Brexit – who’s to blame?

(i) Background

1957: Rome Treaty – establishment of 3 “communities”:

Creation of: Customs Union, CAP and a European Social Fund

1973: UK joins the European Community

1975: 67% of British people vote to stay in the European Community (common market) in a referendum

1992: Maastricht Treaty – creation of the EU and the Euro UK avoids monetary integration

1993: Single European Act: The common market (freedom of goods, capital, services and labour) UK avoids Schengen area

2007: Lisbon Treaty (to replace and supersede Rome and Maastricht) – centralisation of political institutions

2016: 52% of British people vote to leave the EU

Interpretation: broad support amongst the British people for the single market and close economic and social ties to a European institution. Less support for membership of a federal “state” and the referendum result reflects the fact that (a) people are concerned of the direction of future travel towards a greater political union (and implied loss of sovereignty); (b) evidence that the EU is becoming an increasingly political enterprise. Issues such as an EU “army”, further expansion, loss of sovereignty are genuine ones because there is a reasonable concern that this is the direction of travel.

(ii) The decisions

  1. David Cameron makes a referendum on membership of the EU a central part of his 2015 election manifesto – it wasn’t a blunder because it’s an important issue to the Tory party and helped him to win the election
  2. February 2016 Cameron announces a EU reform deal, following negotiations with Donald Tusk (EU Council President) – it wasn’t a blunder because the EU would have had to have granted concessions for other member states
  3. Jeremy Corbyn declines to campaign for Remain during the 2016 referendum – it wasn’t a blunder because he was sticking to his principles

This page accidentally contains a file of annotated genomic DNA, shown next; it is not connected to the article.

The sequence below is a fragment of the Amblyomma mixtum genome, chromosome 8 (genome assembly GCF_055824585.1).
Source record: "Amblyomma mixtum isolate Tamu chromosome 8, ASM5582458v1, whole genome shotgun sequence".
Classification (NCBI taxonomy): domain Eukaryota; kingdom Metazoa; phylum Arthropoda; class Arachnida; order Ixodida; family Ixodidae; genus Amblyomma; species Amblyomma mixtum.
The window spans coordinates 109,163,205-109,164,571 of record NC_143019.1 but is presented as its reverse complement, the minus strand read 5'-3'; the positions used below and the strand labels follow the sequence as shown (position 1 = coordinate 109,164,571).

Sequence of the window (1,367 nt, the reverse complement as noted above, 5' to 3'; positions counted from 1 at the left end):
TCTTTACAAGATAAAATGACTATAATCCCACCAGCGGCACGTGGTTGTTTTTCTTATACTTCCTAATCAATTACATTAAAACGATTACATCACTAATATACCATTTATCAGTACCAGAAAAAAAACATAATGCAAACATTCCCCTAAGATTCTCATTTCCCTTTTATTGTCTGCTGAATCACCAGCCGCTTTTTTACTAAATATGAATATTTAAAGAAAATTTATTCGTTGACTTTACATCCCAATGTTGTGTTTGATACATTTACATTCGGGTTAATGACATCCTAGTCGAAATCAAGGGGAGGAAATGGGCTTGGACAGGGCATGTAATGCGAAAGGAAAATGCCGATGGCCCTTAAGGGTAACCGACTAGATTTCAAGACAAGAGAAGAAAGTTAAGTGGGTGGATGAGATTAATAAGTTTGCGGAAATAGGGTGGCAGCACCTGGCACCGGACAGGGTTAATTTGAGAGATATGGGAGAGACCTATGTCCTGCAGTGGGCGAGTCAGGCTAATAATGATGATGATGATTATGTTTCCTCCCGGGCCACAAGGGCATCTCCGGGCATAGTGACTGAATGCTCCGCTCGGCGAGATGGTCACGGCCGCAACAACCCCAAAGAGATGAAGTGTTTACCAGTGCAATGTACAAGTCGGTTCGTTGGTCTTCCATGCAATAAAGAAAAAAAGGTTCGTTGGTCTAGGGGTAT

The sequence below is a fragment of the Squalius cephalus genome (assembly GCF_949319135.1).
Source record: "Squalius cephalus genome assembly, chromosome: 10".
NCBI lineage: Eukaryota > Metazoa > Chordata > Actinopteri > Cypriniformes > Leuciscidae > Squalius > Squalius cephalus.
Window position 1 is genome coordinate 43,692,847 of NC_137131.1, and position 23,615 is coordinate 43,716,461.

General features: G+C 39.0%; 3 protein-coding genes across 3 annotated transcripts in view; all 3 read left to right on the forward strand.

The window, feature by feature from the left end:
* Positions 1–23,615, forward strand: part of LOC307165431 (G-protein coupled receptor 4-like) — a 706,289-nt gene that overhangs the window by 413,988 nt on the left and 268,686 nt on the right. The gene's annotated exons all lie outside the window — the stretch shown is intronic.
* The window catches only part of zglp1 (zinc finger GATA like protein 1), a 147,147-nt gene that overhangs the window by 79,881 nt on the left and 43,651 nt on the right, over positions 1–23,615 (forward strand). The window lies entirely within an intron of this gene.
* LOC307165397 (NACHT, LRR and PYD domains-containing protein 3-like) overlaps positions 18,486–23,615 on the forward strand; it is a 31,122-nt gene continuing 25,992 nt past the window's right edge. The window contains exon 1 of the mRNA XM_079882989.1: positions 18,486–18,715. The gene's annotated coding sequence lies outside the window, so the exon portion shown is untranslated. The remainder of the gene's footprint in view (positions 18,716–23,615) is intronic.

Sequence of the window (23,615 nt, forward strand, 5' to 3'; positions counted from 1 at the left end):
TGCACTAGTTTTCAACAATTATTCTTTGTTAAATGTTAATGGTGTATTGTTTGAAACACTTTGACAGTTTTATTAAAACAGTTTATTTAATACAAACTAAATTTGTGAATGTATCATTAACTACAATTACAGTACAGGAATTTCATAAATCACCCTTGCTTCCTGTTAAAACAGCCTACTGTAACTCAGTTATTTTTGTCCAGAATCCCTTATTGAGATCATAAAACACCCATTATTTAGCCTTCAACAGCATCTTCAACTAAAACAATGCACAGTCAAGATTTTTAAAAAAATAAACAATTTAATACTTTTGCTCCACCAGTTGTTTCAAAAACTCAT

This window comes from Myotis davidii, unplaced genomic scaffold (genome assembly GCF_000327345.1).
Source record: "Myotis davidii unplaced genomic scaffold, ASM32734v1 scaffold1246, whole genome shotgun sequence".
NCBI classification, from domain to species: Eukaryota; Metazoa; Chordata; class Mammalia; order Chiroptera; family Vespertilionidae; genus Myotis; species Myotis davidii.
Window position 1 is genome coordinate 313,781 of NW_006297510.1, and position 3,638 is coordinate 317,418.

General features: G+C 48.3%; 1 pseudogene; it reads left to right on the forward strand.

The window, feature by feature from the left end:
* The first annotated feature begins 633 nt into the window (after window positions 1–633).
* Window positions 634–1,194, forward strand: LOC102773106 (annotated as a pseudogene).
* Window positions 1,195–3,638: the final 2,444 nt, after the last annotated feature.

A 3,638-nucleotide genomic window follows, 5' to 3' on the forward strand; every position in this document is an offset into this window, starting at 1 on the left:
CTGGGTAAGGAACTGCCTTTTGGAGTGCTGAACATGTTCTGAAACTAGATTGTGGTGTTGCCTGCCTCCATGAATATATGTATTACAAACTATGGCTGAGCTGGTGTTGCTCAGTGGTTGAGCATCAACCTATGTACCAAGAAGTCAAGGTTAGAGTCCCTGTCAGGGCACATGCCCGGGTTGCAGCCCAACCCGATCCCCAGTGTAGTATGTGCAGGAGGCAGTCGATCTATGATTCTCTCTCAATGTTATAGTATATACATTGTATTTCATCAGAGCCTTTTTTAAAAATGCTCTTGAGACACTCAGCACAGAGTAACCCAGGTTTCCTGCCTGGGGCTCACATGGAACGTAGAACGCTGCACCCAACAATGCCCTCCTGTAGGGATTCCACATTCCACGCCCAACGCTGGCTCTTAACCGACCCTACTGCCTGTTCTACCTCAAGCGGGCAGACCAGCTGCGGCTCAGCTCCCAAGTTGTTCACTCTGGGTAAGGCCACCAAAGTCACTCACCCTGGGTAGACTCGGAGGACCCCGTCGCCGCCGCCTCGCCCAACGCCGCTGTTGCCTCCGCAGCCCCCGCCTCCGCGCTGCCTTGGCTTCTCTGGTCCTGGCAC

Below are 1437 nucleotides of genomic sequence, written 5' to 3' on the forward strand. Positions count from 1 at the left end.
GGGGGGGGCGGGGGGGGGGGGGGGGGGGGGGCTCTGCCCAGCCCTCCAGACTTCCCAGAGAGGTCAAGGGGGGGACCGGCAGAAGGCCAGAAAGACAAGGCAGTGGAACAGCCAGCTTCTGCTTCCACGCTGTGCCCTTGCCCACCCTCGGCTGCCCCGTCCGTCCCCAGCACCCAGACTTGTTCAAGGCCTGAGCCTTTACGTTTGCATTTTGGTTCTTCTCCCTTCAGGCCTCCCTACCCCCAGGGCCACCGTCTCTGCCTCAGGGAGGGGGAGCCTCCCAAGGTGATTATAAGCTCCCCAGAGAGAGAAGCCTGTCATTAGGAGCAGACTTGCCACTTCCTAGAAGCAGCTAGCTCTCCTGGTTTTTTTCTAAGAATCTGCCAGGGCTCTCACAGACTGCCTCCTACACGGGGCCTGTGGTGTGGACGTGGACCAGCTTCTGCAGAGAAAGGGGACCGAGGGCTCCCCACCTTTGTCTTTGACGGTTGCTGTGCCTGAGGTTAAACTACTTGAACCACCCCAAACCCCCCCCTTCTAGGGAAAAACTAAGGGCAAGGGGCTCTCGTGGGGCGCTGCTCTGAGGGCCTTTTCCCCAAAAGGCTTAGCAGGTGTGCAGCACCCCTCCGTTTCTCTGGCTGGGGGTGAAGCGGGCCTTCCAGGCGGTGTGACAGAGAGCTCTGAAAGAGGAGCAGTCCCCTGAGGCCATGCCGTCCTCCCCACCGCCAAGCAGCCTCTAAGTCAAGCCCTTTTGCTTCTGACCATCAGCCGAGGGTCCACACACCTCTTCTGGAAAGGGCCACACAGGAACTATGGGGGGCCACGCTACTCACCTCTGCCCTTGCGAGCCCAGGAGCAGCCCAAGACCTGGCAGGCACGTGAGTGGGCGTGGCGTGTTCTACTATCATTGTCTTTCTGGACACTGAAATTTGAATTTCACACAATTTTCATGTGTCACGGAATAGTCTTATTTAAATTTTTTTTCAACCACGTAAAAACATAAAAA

4. On announcement of the referendum result, David Cameron resigns
  5. June 20th 2016: Boris Johnson withdraws from leadership race – it wasn’t a blunder because he didn’t have the support
  6. New (and unchallenged) PM, Theresa May outlines her vision for Brexit in January 2017 – it wasn’t a blunder because the red lines were reasonable
  7. March 29th 2017: Theresa May triggers Article 50, giving the UK 2 years to leave the EU – it wasn’t a blunder because she had to signal a commitment to delivering Brexit
  8. April 18th 2017: May calls a snap election, allows Nick Timothy to devise the campaign and loses her majority – the election wasn’t a blunder because the polls were in her favour and she needed a mandate. The decision to hire Timothy wasn’t a blunder because he was the best candidate for the job 
  9. June 19th 2017: Negotiations with the EU begin
  10. November 14th 2018: May published the Withdrawal Agreement which has little support among her cabinet but is agreed by the EU – it wasn’t a blunder because it was a deliverable means of ensuring Brexit
  11. January 15th 2019: Parliament rejects May’s deal (and again on March 12th, and March 29th)
  12. May decides to step down, and is replaced by Boris Johnson on 24th July following

An interesting counterfactual is the Brexit is due to Eric Joyce headbutting a Tory MP in a House of Commons bar, in 2012. As a result of that fracas:

  • His Falkirk seat became available
  • Labour leader Ed Miliband changed the rules to allow Labour members to vote in leadership elections
  • Trolls took advantage of this to nominate Jeremy Corbyn
  • Corbyn refused to campaign for Remain

But Joyce himself points out that these changes in the Labour party would have happened regardless.